"I have loved you my whole life." He blurted out, and ran to kiss her. She picked one of the odd blooms on the tree and handed it to Chris. It was money! One bloom held thousands of dollars. He nearly fainted.

"Chris! Are you okay?" Jeanette began slapping him," I guess you had a long day."

Chris awoke with his head in his bean bowl and Jeanette, his maid, slapping him awake.

"I had the oddest dream." He stared into her crystal eyes. She just lifted an eyebrow and walked into the kitchen.

Short Story : Memories of Paris! by S. K. Brown

He could still remember the sounds of Paris. Sweet music drifting in and out of shops, bars and restaurants. The small cobblestone walkways, the fragrances of something sweet. The Eiffel Tower on the horizon brightly lit. It had been 10 years and it was the same. Except what once was a happy time for him, he was now burying his wife. It was her last wish before the cancer took her. She had been too young. The funeral was 3 days time and after that he wasn't sure where he would end up.

There was a small restaurant down from the tower. The pastries smelled of heaven. There were two customers besides him and no one behind the counter. He could hear quiet curses from the kitchen. When the door flew open he couldn't catch his breath.

Her hair was a fiery mess and so was her face, which paled when she saw him.

"I'm so sorry. Not used to having new customers. What can I get ya?" her thick, roughish Irish accent surprised him.

He ordered a few danishes and a glass of wine. She stared dumbfounded for a bit, then went to get his order.

He chose a window table, with an amazing view of Paris. The danishes were enough to send him into a quite wonderful daydream. He was interrupted when the woman sat across from him.

"Where is your wife on such a beautiful night?" She glanced down at his wedding ring, which he had refused to remove.

"Not here." He looked down into his glass feeling emotion swell inside him.

"You bring her back here. It's nice not having the French come in and go on about how horrible it is to have the Irish in France. Now go buy her some flowers and tell her you're sorry for whatever you did." She smiled once again, patted his shoulder and walked back into her kitchen.

The night air was chilly and seemed a storm was blowing in. As he rounded the corner to his hotel, the raindrops began. Lightening lit up the sky as loud thunder echoed off the buildings.

The morning of the funeral came too fast for John. He stood, listening to the priest, staring down into the hole that his wife would soon be laid to rest. He was numb. He had always thought he would go first, but why her? And for god's sake why so young?

He waited. The sky opened and a light rain fell. The coffin that he had chosen was slowly lowered. The white roses lay, thrown over her, thickening the air with their fragrances. He didn't think he could ever smell a rose again without thinking about this moment.

He was beginning to feel dizzy and weak, so he turned to leave. The red hair caught his eye first as she was kneeling three rows down. She sat, covering her eyes. He slowly approached.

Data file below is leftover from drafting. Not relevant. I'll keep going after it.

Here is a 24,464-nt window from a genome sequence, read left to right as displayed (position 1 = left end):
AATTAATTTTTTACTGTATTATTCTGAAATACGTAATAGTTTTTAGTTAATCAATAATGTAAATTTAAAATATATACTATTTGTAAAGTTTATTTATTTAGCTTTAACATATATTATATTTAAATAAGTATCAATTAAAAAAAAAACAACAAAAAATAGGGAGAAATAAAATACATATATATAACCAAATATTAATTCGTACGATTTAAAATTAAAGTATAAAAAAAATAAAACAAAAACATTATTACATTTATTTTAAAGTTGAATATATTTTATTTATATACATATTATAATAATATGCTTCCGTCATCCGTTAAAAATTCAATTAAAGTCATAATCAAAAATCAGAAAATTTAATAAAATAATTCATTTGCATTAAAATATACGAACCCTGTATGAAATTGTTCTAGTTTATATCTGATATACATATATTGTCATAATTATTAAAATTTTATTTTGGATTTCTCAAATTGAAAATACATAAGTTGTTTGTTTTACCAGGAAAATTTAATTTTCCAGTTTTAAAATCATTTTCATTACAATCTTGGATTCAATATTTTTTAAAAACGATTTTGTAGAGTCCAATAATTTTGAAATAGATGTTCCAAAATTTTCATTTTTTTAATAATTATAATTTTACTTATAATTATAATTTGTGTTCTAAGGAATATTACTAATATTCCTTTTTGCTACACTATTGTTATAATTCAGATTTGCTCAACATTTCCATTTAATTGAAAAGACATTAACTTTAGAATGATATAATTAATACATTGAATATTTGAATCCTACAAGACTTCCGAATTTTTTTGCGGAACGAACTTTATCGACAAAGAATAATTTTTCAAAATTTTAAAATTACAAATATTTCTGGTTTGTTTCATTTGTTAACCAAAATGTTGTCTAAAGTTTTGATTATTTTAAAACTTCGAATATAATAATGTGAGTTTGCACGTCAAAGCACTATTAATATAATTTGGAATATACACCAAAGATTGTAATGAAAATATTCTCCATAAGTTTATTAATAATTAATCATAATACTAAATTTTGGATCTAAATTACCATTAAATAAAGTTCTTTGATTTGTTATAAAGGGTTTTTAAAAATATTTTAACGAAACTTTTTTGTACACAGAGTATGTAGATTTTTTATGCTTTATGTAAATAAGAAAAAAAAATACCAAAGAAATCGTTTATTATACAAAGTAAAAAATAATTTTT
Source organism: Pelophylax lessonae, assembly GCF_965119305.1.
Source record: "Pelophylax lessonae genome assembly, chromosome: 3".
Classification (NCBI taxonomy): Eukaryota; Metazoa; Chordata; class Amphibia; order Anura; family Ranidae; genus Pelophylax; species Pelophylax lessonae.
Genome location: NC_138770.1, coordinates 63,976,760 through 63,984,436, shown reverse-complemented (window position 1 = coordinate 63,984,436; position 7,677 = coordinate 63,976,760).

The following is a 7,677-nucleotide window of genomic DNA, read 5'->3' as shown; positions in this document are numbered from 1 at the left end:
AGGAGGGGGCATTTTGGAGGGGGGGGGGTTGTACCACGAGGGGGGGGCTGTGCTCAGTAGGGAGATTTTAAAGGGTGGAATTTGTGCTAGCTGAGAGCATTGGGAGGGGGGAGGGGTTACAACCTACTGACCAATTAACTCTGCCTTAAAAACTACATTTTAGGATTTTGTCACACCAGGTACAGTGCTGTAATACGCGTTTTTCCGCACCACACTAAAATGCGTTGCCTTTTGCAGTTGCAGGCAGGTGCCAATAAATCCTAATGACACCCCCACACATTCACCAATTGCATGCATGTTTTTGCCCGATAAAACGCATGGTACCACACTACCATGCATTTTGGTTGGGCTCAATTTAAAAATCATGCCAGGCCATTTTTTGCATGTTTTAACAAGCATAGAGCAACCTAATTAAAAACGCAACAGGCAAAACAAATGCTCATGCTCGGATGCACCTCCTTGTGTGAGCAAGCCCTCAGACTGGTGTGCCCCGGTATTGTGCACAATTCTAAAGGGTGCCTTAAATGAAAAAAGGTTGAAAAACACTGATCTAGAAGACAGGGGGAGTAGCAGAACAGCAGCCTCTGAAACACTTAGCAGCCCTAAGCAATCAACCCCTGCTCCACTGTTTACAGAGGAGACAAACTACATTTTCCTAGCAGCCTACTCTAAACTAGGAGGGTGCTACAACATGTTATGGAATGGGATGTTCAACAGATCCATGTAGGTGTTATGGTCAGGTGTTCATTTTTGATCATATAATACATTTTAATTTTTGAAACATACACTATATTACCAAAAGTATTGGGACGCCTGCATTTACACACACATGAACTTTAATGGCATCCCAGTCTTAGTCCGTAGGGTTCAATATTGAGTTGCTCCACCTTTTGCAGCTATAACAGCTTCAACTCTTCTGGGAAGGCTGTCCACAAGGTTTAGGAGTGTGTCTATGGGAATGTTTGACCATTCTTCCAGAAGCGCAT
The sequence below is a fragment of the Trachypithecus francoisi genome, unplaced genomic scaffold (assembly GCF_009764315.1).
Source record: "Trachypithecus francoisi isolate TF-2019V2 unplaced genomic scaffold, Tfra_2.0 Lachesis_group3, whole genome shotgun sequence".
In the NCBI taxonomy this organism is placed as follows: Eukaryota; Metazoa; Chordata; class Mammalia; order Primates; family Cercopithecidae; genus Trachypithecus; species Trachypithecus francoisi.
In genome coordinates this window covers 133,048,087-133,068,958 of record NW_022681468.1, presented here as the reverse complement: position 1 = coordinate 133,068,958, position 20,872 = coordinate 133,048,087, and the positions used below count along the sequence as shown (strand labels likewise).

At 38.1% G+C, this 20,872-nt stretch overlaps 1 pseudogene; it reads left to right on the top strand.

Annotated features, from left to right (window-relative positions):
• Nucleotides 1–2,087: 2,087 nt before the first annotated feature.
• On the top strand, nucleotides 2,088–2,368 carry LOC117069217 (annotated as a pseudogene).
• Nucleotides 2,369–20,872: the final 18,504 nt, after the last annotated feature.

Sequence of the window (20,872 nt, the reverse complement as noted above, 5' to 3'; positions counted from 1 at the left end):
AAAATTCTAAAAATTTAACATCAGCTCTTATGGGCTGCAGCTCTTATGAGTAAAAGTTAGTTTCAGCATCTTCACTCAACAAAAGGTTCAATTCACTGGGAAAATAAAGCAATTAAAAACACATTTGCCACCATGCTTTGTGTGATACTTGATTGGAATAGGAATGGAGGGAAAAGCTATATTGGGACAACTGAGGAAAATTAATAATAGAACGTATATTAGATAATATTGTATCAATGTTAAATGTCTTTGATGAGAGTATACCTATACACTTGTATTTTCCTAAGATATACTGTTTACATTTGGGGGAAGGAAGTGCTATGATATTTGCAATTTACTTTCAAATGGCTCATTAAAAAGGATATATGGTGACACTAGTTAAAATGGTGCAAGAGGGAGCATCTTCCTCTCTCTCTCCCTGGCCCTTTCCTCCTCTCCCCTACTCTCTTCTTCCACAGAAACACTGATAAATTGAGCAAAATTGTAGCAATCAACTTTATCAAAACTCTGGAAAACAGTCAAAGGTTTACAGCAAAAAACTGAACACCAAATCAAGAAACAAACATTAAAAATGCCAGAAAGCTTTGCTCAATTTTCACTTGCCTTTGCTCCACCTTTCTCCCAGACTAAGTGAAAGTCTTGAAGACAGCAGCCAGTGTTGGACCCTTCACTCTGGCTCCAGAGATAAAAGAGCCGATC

"Excuse me. Do you remember me?"

She looked up and to his amazement she smiled. Even with her cheeks tear-stained, she could warm the soul.

"Just visiting my late husband, what are you doing here?"

"I just buried my wife." He stared back in the direction of her final resting place.

"Ahh. Lets go get something to warm our bellies and take the tenseness off our shoulders."

They walked away from the graveyard and away from the main strip that lead to the Tower. Hidden away in an alley, was a small Irish pub. They sat down and spoke about all that they could. From then on out they were as close as close friends could become.

Four years had passed. John and Maggie were sitting in a small café in Italy, when John collapsed for the last time. The cancer had finally taken its toll.

Later, at the graveyard, John was laid to rest beside his loving wife. Maggie spoke with love.

"To all that knew the Smiths. They both were brave, courageous people. They were madly in love and now their love can last forever in heaven above. They know no more pain and suffering and have eternity with each other. In my eyes, they defeated the evil that flowed through their veins. Always remember their strength when something ill comes your way. Cherish the memories you have of them. Most of all never forget."

She walked slowly away, and toward her husband's grave. Smiling she sat down and cried. She cried for her husband, she cried for John and his lovely wife, but mostly she cried to shed the pain. Her time was coming and like John said, "Live each day like you are going to die the next." With that she picked herself up and left. S. K. Brown

Fabulous butterflies,
rich with purples, greens and blues.
Gorgeous sparkling stones,
glistening under the cool stream.
Metallic fish of all colors,
swim here and there.
Songs of birds,
echo through the hidden valley beyond.
Giant mountains,
rising up toward heaven.
Blooming trees,
whispering in the breeze.
Kneeling on the wooden floor,
she closes her eyes,
listening to the world she just created in her mind.
Blocking out the gunshots,
the screams,
the cries.
In a world she is trapped in,
her only escape,
is a distant magical paradise.